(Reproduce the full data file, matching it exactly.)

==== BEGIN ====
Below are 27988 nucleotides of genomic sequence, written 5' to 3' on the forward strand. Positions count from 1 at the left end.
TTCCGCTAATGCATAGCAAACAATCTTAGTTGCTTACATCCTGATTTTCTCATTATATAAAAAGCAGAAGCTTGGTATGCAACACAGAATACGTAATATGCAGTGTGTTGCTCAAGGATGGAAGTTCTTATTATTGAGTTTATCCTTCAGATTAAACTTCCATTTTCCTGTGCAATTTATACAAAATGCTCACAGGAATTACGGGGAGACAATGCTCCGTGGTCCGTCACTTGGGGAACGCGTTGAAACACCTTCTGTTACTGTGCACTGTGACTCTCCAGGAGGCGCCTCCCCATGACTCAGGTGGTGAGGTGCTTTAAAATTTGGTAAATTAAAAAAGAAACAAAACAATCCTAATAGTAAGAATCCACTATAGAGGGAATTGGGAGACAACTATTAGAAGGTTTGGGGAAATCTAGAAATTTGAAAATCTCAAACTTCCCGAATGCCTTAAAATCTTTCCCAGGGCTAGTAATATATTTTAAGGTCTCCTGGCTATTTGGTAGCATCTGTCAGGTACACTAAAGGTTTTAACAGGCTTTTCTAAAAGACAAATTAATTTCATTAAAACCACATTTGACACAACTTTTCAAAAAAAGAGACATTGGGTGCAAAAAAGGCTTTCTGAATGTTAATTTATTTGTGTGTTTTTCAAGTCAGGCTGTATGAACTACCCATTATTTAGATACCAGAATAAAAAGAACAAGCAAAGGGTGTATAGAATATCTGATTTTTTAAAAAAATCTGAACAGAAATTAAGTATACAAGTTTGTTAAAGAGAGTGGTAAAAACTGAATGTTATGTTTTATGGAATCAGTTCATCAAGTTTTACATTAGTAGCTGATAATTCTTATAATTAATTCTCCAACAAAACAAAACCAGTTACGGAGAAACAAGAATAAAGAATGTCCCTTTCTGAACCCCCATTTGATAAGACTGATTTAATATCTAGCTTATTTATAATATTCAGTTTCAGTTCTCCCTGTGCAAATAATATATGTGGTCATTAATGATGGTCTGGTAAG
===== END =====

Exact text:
Below are 27988 nucleotides of genomic sequence, written 5' to 3' on the forward strand. Positions count from 1 at the left end.
TTCCGCTAATGCATAGCAAACAATCTTAGTTGCTTACATCCTGATTTTCTCATTATATAAAAAGCAGAAGCTTGGTATGCAACACAGAATACGTAATATGCAGTGTGTTGCTCAAGGATGGAAGTTCTTATTATTGAGTTTATCCTTCAGATTAAACTTCCATTTTCCTGTGCAATTTATACAAAATGCTCACAGGAATTACGGGGAGACAATGCTCCGTGGTCCGTCACTTGGGGAACGCGTTGAAACACCTTCTGTTACTGTGCACTGTGACTCTCCAGGAGGCGCCTCCCCATGACTCAGGTGGTGAGGTGCTTTAAAATTTGGTAAATTAAAAAAGAAACAAAACAATCCTAATAGTAAGAATCCACTATAGAGGGAATTGGGAGACAACTATTAGAAGGTTTGGGGAAATCTAGAAATTTGAAAATCTCAAACTTCCCGAATGCCTTAAAATCTTTCCCAGGGCTAGTAATATATTTTAAGGTCTCCTGGCTATTTGGTAGCATCTGTCAGGTACACTAAAGGTTTTAACAGGCTTTTCTAAAAGACAAATTAATTTCATTAAAACCACATTTGACACAACTTTTCAAAAAAAGAGACATTGGGTGCAAAAAAGGCTTTCTGAATGTTAATTTATTTGTGTGTTTTTCAAGTCAGGCTGTATGAACTACCCATTATTTAGATACCAGAATAAAAAGAACAAGCAAAGGGTGTATAGAATATCTGATTTTTTAAAAAAATCTGAACAGAAATTAAGTATACAAGTTTGTTAAAGAGAGTGGTAAAAACTGAATGTTATGTTTTATGGAATCAGTTCATCAAGTTTTACATTAGTAGCTGATAATTCTTATAATTAATTCTCCAACAAAACAAAACCAGTTACGGAGAAACAAGAATAAAGAATGTCCCTTTCTGAACCCCCATTTGATAAGACTGATTTAATATCTAGCTTATTTATAATATTCAGTTTCAGTTCTCCCTGTGCAAATAATATATGTGGTCATTAATGATGGTCTGGTAAG